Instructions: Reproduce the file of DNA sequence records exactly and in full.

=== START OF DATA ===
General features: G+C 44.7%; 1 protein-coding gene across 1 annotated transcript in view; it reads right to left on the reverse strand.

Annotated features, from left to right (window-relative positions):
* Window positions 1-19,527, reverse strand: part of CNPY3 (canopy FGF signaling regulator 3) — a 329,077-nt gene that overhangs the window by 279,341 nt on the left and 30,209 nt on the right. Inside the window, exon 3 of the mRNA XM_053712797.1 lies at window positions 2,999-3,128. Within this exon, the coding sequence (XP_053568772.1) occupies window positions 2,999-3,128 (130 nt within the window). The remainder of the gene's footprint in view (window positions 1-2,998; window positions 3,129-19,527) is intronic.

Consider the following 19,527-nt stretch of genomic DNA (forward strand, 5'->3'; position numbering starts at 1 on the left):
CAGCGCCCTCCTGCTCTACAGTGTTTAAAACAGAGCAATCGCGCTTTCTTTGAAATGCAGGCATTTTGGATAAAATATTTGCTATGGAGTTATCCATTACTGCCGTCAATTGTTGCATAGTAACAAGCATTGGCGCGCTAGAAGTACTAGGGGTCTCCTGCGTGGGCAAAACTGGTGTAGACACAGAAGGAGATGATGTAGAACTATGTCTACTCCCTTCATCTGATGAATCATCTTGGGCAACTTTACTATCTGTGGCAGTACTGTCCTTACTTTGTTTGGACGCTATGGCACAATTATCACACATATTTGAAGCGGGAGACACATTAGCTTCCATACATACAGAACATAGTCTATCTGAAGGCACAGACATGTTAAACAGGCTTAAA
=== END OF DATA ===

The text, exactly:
General features: G+C 44.7%; 1 protein-coding gene across 1 annotated transcript in view; it reads right to left on the reverse strand.

Annotated features, from left to right (window-relative positions):
* Window positions 1-19,527, reverse strand: part of CNPY3 (canopy FGF signaling regulator 3) — a 329,077-nt gene that overhangs the window by 279,341 nt on the left and 30,209 nt on the right. Inside the window, exon 3 of the mRNA XM_053712797.1 lies at window positions 2,999-3,128. Within this exon, the coding sequence (XP_053568772.1) occupies window positions 2,999-3,128 (130 nt within the window). The remainder of the gene's footprint in view (window positions 1-2,998; window positions 3,129-19,527) is intronic.

Consider the following 19,527-nt stretch of genomic DNA (forward strand, 5'->3'; position numbering starts at 1 on the left):
CAGCGCCCTCCTGCTCTACAGTGTTTAAAACAGAGCAATCGCGCTTTCTTTGAAATGCAGGCATTTTGGATAAAATATTTGCTATGGAGTTATCCATTACTGCCGTCAATTGTTGCATAGTAACAAGCATTGGCGCGCTAGAAGTACTAGGGGTCTCCTGCGTGGGCAAAACTGGTGTAGACACAGAAGGAGATGATGTAGAACTATGTCTACTCCCTTCATCTGATGAATCATCTTGGGCAACTTTACTATCTGTGGCAGTACTGTCCTTACTTTGTTTGGACGCTATGGCACAATTATCACACATATTTGAAGCGGGAGACACATTAGCTTCCATACATACAGAACATAGTCTATCTGAAGGCACAGACATGTTAAACAGGCTTAAA